WOOD COUNTY, Texas (KLTV) - A small East Texas town held a festival in honor of their most famous citizen, who until recently was the iconic face of one pancake mix and syrup brand.
The town of Hawkins celebrated the life of Lillian Richards, but you know her as Aunt Jemima.
With music, a parade, and good fun, the city of Hawkins celebrated pancakes.
More importantly, they celebrated the woman who made them famous for pancakes, Hawkins native Lillian Richards.
“It’s a way for the citizens to come together and celebrate small-town America. Get together with your neighbor, celebrating the life of Lillian Richards,” said mayor Stephen Lucas.
“Being from a small town, it embodies all of us and brings us together as a community,” said city councilwoman Clara Kay.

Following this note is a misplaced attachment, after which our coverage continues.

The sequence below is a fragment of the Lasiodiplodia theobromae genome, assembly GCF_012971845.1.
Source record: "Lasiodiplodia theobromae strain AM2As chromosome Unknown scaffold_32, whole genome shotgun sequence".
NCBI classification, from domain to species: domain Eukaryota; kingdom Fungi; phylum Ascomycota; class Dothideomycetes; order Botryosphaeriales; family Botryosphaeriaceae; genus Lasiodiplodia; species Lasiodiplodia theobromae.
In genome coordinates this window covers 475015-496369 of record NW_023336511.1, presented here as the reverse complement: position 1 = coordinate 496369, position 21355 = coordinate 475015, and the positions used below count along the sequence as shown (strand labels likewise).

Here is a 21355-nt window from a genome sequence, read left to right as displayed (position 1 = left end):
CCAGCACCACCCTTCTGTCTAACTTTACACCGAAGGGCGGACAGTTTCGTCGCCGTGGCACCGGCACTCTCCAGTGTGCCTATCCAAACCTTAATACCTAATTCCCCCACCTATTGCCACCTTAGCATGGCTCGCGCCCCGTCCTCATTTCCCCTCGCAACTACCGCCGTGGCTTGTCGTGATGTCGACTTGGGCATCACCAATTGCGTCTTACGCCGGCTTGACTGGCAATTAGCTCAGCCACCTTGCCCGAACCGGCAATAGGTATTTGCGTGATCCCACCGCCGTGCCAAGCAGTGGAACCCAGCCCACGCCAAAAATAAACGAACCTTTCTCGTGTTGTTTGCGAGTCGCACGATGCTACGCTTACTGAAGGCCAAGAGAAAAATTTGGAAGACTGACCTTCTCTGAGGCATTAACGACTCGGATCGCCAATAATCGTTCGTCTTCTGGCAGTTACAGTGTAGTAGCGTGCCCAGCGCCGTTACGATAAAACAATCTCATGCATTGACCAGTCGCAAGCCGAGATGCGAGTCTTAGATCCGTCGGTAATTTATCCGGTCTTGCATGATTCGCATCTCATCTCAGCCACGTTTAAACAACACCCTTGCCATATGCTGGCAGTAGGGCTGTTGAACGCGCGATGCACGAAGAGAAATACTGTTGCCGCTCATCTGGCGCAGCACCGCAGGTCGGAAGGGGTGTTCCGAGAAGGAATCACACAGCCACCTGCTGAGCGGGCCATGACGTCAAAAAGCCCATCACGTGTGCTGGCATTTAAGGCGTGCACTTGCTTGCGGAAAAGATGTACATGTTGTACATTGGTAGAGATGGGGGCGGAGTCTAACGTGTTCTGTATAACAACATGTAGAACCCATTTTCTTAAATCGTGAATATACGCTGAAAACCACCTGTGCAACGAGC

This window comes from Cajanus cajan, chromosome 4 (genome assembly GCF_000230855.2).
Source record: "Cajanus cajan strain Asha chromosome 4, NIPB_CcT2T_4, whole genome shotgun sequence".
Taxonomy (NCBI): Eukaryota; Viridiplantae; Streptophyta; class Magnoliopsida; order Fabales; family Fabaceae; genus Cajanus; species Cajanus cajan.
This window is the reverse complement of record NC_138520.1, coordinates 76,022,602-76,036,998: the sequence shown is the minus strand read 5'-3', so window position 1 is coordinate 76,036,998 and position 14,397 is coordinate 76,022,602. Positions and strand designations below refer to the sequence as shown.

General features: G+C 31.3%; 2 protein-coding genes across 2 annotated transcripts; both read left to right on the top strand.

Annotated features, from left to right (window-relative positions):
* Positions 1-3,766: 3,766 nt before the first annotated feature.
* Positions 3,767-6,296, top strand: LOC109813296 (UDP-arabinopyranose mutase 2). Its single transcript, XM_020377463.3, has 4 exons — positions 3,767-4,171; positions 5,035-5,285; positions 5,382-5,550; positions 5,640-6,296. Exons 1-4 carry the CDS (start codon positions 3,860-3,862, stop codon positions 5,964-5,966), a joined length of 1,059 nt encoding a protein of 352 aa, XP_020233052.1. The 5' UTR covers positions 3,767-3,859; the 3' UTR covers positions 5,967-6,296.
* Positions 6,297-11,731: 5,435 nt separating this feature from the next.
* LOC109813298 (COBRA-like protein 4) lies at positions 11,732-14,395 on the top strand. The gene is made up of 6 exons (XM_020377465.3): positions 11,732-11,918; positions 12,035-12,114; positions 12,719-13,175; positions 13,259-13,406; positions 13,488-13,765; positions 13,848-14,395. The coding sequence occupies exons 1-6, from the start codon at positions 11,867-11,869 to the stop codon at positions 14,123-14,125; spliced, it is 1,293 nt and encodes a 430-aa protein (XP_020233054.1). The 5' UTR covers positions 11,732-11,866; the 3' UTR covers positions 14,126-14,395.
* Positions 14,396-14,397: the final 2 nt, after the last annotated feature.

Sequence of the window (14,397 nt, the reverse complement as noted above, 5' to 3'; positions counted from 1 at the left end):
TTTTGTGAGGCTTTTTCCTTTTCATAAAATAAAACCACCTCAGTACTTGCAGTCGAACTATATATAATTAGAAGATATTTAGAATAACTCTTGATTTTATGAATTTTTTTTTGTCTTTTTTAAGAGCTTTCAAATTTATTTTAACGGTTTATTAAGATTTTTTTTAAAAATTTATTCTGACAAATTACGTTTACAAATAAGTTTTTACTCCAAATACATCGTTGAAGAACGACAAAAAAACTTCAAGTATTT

An enormous amount of pancakes were consumed, and members of the Richards family were featured in the parade.
“We honor a woman that was just a meager woman that wanted to make a living and is bringing this community back together. I’m really happy,” said Lillian’s cousin Vera Harris.
In 1925, Richards accepted a job with the Quaker Oats company portraying Aunt Jemima and became an instant star. She traveled and promoted the brand.
Quaker Oats decided to remove the Aunt Jemima label, citing it as a racial stereotype.
The Richards family says that’s wrong.
“I didn’t want her to be forgotten. So many times every day people contribute to society in such a big way. And often they’re forgotten. Forgotten for what they did contribute to this world. She was considered a hero in Hawkins, and we are proud of that. We do not want that history erased,” Harris said.
“We’re so proud of what we stand for here in Hawkins. Yes indeed,” Kay said.